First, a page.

This console cycle could be the last- Twitch CEO

Emmett Shear expects Microsoft, Sony to move closer to frequent upgrade loops of tablets and phones

The console cycle may be in its last rotation. Speaking with The Guardian, Twitch CEO Emmett Shear said he expects the current crop of systems to be the last console generation as the industry has understood it for decades.

"The problem is, the seven-year upgrade lifecycle doesn't work in the face of the two-year upgrade cycles for every other hardware platform," Shear said. "It's so intrinsically built into how consoles get manufactured and made and the full business model, that I'd be surprised to see another generation."

That doesn't mean a console-free future; Shear just expects the notion of console generations to change form. The Xbox One and PlayStation 4 already receive software and operating system updates at a much faster pace than previous consoles, and Shear said it's likely console makers will start taking similar approaches to the hardware itself.

"I could imagine a version 1.1 product from both Microsoft and Sony which adds in slightly more speed and slightly more memory very similar to how phones and tablets work today," Shear said. "I think it's going to look more like the mobile phone market over time."

Shear also talked about Amazon's $970 million acquisition of Twitch last year, saying the online retailer was already a significant player in the gaming space.

"They sell video games effectively, they have a platform for producing video games, what Twitch brings to that is the missing piece of the puzzle: a community. We provide that reach, and it made a lot of sense. We also gained access to a lot of things through the purchase that it would have taken us a long time to build ourselves, if we ever actually could."

When asked about rumors that Google was on the verge of acquiring Twitch before the Amazon acquisition, Shear kept the focus on why Amazon was the right fit for the video streaming service.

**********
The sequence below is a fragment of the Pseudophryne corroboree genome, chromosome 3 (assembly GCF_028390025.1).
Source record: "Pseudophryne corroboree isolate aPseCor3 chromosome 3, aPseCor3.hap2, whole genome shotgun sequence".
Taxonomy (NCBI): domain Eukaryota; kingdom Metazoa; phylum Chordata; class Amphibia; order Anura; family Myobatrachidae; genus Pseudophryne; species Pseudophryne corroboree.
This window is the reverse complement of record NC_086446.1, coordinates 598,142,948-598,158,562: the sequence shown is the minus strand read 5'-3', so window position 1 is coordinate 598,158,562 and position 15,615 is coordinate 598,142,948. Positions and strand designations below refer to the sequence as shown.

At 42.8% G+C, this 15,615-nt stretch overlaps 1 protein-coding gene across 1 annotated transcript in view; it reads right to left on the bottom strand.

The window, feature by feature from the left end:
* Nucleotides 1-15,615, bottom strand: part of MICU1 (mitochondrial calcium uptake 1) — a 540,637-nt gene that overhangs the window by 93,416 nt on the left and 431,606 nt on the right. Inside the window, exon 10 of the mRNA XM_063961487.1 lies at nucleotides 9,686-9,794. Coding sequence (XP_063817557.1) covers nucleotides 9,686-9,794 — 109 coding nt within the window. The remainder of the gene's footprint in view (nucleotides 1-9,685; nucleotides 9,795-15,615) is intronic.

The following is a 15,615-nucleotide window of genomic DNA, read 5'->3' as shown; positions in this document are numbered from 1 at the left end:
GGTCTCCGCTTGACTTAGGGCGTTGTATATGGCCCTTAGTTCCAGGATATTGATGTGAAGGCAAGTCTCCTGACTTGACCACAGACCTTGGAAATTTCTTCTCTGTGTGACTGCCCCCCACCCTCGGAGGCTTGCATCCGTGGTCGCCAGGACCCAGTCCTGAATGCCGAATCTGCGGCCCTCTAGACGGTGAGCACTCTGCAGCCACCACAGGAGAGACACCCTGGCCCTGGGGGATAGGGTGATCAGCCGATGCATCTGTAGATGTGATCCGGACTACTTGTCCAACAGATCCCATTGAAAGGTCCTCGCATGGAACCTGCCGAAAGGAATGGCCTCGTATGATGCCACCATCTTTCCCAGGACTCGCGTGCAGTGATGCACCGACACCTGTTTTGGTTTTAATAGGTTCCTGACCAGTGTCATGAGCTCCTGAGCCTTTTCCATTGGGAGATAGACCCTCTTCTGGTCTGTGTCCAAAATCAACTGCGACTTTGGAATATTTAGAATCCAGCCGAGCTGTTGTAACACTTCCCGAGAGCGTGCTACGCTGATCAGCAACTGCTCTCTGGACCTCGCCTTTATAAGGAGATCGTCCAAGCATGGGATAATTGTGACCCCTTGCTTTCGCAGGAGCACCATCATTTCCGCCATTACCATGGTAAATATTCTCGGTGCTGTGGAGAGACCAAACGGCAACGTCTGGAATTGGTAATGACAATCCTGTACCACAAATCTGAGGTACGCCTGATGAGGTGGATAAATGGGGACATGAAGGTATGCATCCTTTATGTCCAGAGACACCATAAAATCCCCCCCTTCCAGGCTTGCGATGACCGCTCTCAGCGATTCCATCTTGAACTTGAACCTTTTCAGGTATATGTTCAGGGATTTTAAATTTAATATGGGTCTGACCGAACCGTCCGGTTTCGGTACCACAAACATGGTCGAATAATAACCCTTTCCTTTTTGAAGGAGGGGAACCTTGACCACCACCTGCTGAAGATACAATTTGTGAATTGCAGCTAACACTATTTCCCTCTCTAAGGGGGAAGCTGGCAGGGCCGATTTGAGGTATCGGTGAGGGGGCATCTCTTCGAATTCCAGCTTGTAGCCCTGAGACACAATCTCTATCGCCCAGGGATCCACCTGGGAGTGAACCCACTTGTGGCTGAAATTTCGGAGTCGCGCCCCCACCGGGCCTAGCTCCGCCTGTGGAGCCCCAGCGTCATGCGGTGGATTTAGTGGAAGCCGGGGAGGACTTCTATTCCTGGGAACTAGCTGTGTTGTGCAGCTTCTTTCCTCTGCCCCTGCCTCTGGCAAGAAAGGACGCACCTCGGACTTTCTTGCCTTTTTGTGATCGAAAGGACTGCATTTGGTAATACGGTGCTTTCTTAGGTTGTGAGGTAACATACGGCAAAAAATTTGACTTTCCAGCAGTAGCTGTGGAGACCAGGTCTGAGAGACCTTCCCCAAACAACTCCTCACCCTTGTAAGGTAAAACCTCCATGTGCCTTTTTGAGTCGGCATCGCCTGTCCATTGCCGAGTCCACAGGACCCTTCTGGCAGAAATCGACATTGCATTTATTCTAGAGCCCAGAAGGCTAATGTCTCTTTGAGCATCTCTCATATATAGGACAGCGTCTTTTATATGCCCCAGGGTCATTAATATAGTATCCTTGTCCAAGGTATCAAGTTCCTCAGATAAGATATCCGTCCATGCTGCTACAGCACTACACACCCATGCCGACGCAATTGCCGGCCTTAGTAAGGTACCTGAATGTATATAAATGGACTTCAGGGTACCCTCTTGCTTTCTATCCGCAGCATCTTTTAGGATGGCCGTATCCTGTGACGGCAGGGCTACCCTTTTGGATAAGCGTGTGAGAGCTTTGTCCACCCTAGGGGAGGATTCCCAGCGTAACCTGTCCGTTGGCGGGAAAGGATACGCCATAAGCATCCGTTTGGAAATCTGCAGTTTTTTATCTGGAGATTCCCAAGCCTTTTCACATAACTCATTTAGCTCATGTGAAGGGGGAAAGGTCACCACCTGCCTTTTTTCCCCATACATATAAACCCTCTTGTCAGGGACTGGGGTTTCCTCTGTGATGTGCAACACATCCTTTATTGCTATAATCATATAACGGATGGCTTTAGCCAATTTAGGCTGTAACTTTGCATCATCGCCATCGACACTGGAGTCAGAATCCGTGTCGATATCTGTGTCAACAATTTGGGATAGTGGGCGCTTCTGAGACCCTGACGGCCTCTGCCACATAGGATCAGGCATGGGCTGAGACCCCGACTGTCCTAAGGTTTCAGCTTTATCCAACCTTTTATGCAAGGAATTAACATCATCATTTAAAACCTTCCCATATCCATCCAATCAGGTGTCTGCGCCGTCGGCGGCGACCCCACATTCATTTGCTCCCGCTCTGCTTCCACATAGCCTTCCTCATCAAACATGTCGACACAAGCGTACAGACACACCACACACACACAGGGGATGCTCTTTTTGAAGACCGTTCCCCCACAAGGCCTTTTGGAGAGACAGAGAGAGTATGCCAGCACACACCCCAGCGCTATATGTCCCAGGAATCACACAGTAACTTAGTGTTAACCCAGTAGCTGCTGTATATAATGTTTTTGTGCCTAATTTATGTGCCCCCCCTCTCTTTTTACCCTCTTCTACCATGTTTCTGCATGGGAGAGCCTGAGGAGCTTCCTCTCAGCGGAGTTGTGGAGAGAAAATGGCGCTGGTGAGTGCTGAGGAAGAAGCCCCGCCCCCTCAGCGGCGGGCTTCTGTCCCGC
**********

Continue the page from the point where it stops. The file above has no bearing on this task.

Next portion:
"Amazon was committed to Twitch remaining independent," Shear said, adding, "I don't think I would have gone with any deal that didn't give us that level of independence."

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Latest comments (28)

Jim Webb Executive Editor/Community Director, E-mpire Ltd. Co.5 years ago
Shear seems to unfortunately have a poor understanding of why consoles and the console cycle exists in the first place.

It will all go to the cloud before it goes to an annual or biannual hardware refresh cycle. Updating the OS and firmware at a rapid pace dos not equate to updating the retail hardware at any faster pace than usual.
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Darren Adams Managing Director, ChaosTrend5 years ago
Haven't we heard variations on the same theme every console cycle?

Edited 1 times. Last edit by Darren Adams on 23rd March 2015 4:19pm

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Jordan Lund Columnist 5 years ago
He also doesn't seem to understand why this generation ran 7 years. We were supposed to get new consoles around 2010, but the economic crisis and tightening of lending delayed that. 7 years is not a normal cycle for consoles.
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Show all comments (28)
Matthew Hardy Studying Multimedia/Game Design, ITT Technical Institute5 years ago
Consoles will survive at least one more cycle due to VR going mainstream. Folks will want a reasonably inexpensive system to enjoy this new technology and it will be Sony and/or MS that facilitates that for most people.
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Greg Wilcox Creator, Destroy All Fanboys! 5 years ago
That and if you knock out consoles with any form of offline play, you knock out a HUGE chunk of money from users still not able to get always online connections. I don't think many realize how bad it is in some areas where the have-nots have to suffer because some people think EVERYONE is on the same bandwidth everywhere and never has any issues.